In early November 2012 I was privileged to attend a fantastic and informative conference in Auckland run by the AUSTRALIA AND NEW ZEALAND VULVOVAGINAL SOCIETY. I want to share some of what was discussed.
Firstly I want to explain the anatomy. The vulva is the collective term applied to the female external genitilia,comprising the outer parts of the female genital tract. It is the parts that are visible to the naked eye. The vulva extends from the mons pubis at the top to the anus at the bottom and the groin on both sides.
Starting at the top and working downwards.
- Mons Pubis this is the fatty part that covers the pubic bone. It is where pubic hair grows.
- Labia are what are termed the lips. The outer lips are called the labia majora and the inner lips the labia minora.The labia majora are covered with hair and the labia minora are not. The labia minora size does vary from individual to individual.
- Clitoris. This is found where the two labia minora unite at their upper end. The clitoris is made out of erectile tissue. It is similar in design to the male penis with a glans, prepuce and spongy tissue.
- Urethral orifice. This is where the urine comes out. It is a short tubular structure and is found between the vaginal opening and the clitoris.
- Fourchette. As with the clitoris being at the top of the labia minor the fouchette is at the bottom.
- Introitis. This is the opening of the vagina.
That very briefly is the anatomy. I have developed over the years an interest in this part of gynaecology. The conditions that affect the vulva and vagina are very debilitating, embarising and unpleasant. They are however mostly very treatable or at the very least manageable. I will briefly discuss the more common conditions. As with any medical condition it is always best to consult your usual health professional for a diagnosis and treatment.
The itchy sensitive vulva
The vulval skin is a very specialized skin and therefore extremely sensitive to a number of irritants. Irritation can cause stinging, burning and itching.
The commonest cause is not thrush but a local chemical that causes irritation. The most common ones are soaps, scented and dyed toilet paper, perfumes, deodorants, sanitary towels, waxing, flavoured lubrication products, shaving and condoms.
Itching due to thrush is less common but obviously must be excluded as a cause.
The treatment is to try and identify the causative agent, remove it and treat the symptoms. A topical steroid cream will alleviate the itch and burn.
If thrush is documented then anti fungal medication will cure it.
Lichen Sclerosis is an inflammatory skin condition. It can affect people of all ages and both sexes. On the genital area it is more common in women and more common in older women with the peak age being peri and post menopausal.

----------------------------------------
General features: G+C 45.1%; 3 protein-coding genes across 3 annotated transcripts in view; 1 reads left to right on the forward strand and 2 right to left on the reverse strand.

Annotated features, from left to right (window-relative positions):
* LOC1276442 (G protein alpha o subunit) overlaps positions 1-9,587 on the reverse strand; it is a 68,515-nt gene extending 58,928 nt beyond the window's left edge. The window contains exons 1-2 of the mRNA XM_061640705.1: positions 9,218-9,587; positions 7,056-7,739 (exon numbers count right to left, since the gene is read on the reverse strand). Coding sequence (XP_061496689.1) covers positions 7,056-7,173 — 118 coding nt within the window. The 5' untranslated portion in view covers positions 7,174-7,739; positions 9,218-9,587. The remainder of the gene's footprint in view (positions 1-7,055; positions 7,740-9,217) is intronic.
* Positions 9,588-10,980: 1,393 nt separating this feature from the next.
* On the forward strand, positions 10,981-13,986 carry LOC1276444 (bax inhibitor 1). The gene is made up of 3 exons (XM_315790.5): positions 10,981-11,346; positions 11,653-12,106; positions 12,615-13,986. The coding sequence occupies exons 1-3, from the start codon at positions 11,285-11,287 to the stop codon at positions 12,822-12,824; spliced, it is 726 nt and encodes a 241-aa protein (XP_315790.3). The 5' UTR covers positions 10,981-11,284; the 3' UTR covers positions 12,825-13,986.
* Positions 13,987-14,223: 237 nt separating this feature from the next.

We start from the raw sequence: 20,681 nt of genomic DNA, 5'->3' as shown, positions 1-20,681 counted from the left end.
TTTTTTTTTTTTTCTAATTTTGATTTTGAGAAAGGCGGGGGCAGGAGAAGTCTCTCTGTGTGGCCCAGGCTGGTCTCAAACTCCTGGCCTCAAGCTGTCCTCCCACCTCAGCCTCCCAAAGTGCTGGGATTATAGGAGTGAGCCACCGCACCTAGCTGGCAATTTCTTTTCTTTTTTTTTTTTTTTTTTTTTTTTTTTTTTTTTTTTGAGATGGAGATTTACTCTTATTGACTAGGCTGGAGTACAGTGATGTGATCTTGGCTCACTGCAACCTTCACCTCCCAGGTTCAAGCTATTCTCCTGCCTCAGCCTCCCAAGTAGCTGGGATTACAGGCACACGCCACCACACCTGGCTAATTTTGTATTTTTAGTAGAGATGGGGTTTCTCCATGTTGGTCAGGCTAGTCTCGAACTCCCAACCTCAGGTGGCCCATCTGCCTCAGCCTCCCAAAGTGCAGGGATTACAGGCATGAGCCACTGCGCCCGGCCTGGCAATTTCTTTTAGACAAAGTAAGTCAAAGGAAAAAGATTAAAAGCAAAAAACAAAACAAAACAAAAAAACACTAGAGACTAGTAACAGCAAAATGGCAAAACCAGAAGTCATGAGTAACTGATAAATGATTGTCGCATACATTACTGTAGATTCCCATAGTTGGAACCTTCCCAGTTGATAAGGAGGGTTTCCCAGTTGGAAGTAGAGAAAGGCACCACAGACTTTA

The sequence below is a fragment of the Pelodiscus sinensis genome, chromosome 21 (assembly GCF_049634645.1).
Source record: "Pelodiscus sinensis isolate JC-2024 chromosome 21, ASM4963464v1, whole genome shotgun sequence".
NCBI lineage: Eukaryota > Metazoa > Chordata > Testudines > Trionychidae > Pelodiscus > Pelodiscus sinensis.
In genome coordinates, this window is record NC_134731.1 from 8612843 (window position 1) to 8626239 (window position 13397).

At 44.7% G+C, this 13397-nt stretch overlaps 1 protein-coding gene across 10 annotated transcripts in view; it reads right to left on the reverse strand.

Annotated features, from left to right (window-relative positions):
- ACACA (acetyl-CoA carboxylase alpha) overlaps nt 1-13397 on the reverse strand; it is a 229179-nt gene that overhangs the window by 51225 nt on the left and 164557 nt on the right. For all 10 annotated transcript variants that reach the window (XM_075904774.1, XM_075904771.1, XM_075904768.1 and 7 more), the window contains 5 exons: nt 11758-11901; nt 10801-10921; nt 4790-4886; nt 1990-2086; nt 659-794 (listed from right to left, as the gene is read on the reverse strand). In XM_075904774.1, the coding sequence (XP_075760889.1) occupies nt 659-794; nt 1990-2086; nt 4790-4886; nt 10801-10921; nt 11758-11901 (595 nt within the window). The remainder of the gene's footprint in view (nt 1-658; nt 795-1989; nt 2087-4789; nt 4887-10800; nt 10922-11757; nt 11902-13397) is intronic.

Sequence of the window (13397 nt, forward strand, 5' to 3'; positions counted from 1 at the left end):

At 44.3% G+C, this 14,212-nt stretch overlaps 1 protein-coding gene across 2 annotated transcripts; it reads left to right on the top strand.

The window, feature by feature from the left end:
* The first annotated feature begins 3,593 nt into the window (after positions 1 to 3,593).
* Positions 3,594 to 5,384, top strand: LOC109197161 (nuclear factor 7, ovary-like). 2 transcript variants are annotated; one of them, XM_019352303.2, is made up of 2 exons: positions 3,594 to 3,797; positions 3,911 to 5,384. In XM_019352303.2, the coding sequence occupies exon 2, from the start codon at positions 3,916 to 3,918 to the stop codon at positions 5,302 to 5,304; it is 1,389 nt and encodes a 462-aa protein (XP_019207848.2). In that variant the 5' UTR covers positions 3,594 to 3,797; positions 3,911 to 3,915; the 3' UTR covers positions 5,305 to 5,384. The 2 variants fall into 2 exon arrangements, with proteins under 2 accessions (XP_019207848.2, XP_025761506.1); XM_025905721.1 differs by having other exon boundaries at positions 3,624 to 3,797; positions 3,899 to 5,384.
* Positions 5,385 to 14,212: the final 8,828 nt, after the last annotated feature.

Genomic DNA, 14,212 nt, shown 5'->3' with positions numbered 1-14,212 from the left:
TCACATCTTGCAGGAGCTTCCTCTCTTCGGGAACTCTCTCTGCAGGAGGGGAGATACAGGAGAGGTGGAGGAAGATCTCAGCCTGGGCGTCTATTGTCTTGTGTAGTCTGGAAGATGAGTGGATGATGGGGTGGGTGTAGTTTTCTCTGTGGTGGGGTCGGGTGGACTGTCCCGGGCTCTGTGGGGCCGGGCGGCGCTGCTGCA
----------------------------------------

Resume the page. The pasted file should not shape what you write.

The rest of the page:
The symptoms are itch, soreness, and painful intercourse (dyspareunia) bleeding and white areas on the skin. About one quarter of patients are asymptomatic.
The best way of making an accurate diagnosis is to take a biopsy which is to take a small skin sample or a few under local anesthetic.
The long term consequences of Lichen Sclerosis are loss of tissue of the labia minora , narrowing of the vaginal entrance and adhesions (scarring) across the clitoris with resultant loss of clitoral exposure and loss of clitoral tissue.
There is also a small malignant potential.
The treatment of choice is long term high doses steroid cream or ointment.
Although there is no cure this form of treatment alleviates symptoms and retards tissue loss.
Very important. Because of the malignant potential regular check up are essential.
This is an auto immune skin conditions less common that Lichen Sclerosis.
The symptoms are pain, dyspareunia, discharge, loss of anatomy and ulceration
It also has a malignant potential.
The diagnosis is again made with a biopsy.
The treatment is also steroid cream and long term follow up.
Lichen Simplex Chronicus
This condition is a chronic dermatitis. (Inflammation of the skin).
It is often caused by chronic itching and scratching. The labia majora is often involved.
The treatment is to try and identify the causative agents that are causing the irritation and avoid those.
Topical steroid cream is used and night sedation as the itching is worse at night.
This is a condition of oestrogen deficiency. It is usually seen in post menopausal women.
Symptoms are vaginal dryness, itching, painful intercourse, recurrent thrush infections, and a urgency feeling in the bladder.
The treatment is local topical oestrogen creams or pessaries.
I have tried to briefly summarize a very complex distressing and difficult problem to manage. I have developed an interest in this challenging subject.
I have also written an article for my website on the practical approach to vulval itching that would be worth a read.